It’s a warm summer night, but not too warm. The company is great, it’s all very relaxing and although you know you’ve got to get up early for work, you don’t want to be the first person to end the moment. So you stay.
You hate your job, but the money is good. The boss is a moron and your co workers don’t respect you but you’re scared about change and the upheaval a new job would cause. So you stay.
You’re doing a PhD, you know you don’t want to be a career scientist because the thought of living from 3 year grant to 3 year grant is a bit daunting when you have friends in their 40s with broken relationships and mortgages and no secure income. But you’ve already put 3 years of your life in and you’re over half way there, so you stay…
You’re in a shared space and your co-workers don’t respect your needs. You’ve brought the issues up a few times but keep getting ignored, your messages, notes and calls are un-returned and unacknowledged. You know deep down you should go because being “unheard” is making you feel terrible and you’ve gone so far out of your way to try to make the situation work, yet you stay…
You’re managing a team project. One of the team members is not a team player. They make the working relationship harder and harder. Their blatant disrespect for you, the team and the project erodes your self confidence. You know they need to go, but don’t feel like you have many options with your limited budget (and they know it too). So you try to make the impossible situation work by taking on more and more and more and more and more…. and they stay.
The elephant in the room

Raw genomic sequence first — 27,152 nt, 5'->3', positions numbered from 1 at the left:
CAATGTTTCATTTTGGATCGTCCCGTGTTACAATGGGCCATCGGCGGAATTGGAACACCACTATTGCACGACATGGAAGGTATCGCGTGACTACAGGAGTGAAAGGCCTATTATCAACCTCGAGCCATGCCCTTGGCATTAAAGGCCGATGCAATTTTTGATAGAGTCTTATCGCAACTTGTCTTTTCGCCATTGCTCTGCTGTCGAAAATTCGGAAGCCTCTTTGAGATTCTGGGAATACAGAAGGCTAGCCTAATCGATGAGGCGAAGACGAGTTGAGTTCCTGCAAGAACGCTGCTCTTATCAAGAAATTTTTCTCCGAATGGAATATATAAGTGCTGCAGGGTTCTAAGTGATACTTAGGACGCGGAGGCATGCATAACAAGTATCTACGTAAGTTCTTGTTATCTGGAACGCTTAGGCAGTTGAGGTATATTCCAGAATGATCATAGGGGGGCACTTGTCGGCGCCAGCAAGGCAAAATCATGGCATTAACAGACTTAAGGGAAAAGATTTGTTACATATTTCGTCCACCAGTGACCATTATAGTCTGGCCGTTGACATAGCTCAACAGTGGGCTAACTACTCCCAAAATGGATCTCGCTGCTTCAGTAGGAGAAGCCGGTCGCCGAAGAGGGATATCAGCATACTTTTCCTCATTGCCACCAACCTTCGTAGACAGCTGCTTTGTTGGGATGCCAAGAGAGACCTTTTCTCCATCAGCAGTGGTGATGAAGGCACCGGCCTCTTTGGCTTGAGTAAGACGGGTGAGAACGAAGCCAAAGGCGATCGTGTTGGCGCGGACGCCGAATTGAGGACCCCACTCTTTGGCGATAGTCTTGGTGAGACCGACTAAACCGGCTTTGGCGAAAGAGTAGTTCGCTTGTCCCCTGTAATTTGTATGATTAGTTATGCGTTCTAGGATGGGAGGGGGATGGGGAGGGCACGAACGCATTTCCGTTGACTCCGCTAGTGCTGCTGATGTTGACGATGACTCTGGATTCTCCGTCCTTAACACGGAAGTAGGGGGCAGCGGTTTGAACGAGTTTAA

We’ve all done it, been there, stayed too long, or allowed someone to stay on our team, in our lives, or in our hearts too long.
It’s impossible to really talk about effective long term health and nutrition without addressing the elephant in the room: the situations, habits, stresses and relationships which are causing the havoc in the first place. Like in the leaky boat post a couple of weeks ago, if you aren’t aware of these situations, how to recognise them and how to deal with them then it doesn’t matter how much withania, rhodiola or siberian ginseng you take, you’re going to keep feeling and being depleted.
You’ll spend a fortune on B vitamins, magnesium, vitamin C, zinc and various other nutrients and blends for “adrenal fatigue”. You’ll take vitex till the cows come home and still have an erratic menstrual cycle. You’ll cut carbs, you’ll cut gluten, you’ll add carbs and cut animal products, but the problem will keep coming back, you’ll still feel tired, bloated, over-weight, underweight, not quite right. Because until you plug the hole in the boat you will just keep bucketing out the water while allowing the real cause of the problem to continue.
• Step 1 is recognising the leak.
• Step 2 is finding an effective way to deal with it.
So in today’s post I’d like to talk about recognising one of the ways you might be inviting drama in your life.
You might be wondering if I am drawing a very long bow here, really, how can staying too long at a pleasant dinner be contributing to your health issues? How can keeping a team member in a project for too long cause your hair to fall out?
Each of the situations above leads to stress especially over the long term. While one late night might not be a problem, a series of late nights can create serious havoc especially if your way to manage is to reach for a stimulant (of a legal or illegal kind). While illegal stimulants have their own set of problems, legal stimulants like caffeine, high energy food and other things lead to their own special kind of biochemical havoc.
Stress from worrying whether you worded your reply email correctly and the fatigue from perpetual late nights. Stress from having less free time because you’ve got to do the work of the team members not pulling their weight leads to a worsening and self-perpetuating cycle of comfort eating, weight gain or weight loss, less sleep, less exercise all of which only make it harder to get out of the situation.
So, no, I don’t feel that this is drawing a long bow.
Why we stay too long: Resisting change
Whether it is because we don’t want to pull away from the warm embrace of our partner or the deliciously squeezy cuddles from our kids in the morning, eventually there comes a time when holding on too long, makes us too late for the next thing.